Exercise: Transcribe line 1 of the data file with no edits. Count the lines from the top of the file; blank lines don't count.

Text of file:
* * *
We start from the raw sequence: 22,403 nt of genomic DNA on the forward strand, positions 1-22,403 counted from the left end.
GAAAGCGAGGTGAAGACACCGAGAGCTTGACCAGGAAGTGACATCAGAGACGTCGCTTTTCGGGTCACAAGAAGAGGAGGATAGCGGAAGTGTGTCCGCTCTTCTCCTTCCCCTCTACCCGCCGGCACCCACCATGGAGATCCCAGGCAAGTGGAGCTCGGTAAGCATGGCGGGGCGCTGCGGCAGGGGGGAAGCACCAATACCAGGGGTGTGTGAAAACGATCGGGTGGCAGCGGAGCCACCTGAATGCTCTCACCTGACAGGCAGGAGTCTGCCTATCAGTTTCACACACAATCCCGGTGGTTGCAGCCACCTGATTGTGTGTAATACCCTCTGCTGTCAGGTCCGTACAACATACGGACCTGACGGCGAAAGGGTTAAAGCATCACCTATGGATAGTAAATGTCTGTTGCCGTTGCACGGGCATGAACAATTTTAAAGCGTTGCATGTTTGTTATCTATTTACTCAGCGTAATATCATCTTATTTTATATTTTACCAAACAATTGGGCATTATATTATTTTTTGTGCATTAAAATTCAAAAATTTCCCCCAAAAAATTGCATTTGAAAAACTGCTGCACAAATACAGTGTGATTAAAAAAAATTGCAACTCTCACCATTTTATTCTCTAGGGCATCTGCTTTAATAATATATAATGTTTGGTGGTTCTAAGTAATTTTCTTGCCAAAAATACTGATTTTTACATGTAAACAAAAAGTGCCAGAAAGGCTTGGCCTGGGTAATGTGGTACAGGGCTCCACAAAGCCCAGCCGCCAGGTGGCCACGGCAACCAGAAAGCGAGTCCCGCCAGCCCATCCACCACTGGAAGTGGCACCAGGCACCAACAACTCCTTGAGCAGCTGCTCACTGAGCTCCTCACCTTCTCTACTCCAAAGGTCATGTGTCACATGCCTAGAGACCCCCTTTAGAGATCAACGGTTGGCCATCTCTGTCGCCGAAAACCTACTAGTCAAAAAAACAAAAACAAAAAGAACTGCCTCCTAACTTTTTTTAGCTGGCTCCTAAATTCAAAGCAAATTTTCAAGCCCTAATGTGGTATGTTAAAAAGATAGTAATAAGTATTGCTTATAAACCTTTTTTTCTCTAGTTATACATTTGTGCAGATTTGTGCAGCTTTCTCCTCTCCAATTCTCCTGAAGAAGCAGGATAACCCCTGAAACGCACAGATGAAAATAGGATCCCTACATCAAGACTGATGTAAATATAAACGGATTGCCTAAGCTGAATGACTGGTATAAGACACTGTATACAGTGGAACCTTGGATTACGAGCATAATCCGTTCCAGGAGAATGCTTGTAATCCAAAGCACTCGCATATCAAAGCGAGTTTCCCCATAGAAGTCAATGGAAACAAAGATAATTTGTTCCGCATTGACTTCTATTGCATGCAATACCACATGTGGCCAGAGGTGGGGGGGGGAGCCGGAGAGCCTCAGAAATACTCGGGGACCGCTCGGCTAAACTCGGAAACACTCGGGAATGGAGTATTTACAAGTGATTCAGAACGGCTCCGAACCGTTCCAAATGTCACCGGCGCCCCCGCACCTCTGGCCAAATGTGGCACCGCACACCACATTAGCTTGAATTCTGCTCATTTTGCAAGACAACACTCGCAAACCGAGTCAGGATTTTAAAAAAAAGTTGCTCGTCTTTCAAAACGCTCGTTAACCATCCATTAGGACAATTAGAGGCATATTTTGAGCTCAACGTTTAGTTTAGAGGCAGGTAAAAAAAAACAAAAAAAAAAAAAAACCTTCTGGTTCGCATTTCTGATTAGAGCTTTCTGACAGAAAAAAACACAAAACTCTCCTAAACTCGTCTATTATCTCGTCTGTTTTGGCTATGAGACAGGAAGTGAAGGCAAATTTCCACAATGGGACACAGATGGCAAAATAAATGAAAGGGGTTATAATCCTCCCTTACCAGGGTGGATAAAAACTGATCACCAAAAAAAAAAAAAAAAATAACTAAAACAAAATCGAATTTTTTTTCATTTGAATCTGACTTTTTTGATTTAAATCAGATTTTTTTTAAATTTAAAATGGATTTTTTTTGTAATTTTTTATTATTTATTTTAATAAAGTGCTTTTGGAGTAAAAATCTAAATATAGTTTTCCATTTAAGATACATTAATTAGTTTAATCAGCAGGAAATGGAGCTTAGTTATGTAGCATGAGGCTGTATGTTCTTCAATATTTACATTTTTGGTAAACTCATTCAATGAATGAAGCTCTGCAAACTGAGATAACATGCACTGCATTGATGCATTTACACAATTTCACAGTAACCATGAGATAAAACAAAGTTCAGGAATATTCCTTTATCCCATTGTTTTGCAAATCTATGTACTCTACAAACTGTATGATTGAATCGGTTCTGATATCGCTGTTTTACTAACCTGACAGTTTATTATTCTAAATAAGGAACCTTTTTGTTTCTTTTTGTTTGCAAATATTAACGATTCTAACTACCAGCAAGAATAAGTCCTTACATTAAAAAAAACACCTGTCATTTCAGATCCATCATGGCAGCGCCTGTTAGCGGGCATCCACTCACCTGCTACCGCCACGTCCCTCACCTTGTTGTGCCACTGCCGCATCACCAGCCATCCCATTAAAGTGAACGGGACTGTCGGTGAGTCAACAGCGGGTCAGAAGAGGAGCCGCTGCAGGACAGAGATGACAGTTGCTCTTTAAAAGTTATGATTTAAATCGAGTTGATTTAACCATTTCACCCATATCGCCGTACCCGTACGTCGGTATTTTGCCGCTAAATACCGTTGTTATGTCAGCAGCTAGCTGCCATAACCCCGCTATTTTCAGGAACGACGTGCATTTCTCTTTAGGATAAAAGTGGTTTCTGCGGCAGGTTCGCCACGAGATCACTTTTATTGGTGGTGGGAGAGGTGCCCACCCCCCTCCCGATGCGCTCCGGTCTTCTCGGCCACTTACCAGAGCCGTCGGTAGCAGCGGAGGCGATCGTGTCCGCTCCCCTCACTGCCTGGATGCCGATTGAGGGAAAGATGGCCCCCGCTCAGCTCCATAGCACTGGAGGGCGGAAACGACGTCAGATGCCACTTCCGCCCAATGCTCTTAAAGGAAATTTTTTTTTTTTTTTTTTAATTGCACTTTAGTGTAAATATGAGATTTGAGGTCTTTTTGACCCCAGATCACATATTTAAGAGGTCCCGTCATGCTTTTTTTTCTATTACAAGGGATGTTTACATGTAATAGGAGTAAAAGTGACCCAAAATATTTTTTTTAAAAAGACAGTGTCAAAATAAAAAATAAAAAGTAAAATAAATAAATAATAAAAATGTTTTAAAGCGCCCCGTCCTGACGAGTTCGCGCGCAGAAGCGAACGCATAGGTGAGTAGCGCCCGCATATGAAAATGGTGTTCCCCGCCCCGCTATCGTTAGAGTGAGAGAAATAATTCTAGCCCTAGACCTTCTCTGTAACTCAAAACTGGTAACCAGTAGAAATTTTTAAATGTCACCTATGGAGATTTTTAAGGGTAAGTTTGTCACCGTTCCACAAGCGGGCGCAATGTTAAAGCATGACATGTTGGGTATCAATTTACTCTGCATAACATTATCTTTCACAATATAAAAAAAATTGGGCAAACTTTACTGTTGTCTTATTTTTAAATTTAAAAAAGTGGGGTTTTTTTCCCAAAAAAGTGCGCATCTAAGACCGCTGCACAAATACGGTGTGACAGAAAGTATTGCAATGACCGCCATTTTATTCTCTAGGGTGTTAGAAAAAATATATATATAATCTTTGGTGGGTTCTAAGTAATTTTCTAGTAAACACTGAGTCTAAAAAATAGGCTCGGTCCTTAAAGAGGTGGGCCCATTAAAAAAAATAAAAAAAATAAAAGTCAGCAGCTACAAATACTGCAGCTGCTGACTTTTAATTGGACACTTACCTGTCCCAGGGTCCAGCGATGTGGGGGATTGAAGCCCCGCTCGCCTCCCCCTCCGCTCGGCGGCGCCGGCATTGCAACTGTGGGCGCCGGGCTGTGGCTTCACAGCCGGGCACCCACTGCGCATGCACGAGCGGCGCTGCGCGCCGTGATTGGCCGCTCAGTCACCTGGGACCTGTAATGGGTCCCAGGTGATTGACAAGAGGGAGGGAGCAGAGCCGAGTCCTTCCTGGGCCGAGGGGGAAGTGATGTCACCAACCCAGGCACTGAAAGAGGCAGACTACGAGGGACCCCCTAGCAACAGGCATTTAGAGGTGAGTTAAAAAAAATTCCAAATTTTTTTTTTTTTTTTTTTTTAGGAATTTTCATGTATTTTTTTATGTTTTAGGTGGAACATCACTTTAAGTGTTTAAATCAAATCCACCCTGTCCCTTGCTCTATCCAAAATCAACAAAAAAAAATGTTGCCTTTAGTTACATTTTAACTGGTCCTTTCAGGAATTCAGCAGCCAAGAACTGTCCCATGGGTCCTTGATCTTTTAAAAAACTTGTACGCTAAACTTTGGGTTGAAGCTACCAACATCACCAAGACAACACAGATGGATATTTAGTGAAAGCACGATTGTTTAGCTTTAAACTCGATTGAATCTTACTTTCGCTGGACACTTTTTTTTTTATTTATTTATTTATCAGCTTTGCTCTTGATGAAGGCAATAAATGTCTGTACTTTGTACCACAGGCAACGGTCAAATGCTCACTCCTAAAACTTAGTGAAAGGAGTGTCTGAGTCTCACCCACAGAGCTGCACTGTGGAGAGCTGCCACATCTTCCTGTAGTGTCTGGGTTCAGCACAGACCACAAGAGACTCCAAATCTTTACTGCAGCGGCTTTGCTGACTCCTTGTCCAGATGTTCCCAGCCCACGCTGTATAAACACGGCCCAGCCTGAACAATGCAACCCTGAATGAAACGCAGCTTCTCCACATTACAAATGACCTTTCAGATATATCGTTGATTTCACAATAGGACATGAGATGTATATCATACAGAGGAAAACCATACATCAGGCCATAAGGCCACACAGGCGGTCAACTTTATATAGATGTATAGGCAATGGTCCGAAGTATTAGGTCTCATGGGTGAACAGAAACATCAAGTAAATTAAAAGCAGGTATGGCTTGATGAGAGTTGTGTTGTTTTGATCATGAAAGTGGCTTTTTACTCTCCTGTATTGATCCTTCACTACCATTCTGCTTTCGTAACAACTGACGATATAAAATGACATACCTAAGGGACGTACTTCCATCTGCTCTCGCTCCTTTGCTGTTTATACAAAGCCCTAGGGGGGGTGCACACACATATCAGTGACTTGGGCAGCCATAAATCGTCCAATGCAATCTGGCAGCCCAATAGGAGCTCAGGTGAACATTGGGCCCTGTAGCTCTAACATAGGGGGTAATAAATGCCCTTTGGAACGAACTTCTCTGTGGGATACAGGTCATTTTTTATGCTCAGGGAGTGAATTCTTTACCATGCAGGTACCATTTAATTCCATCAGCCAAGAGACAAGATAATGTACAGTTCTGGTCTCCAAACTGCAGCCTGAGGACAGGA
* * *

We start from the raw sequence: 22,403 nt of genomic DNA on the forward strand, positions 1-22,403 counted from the left end.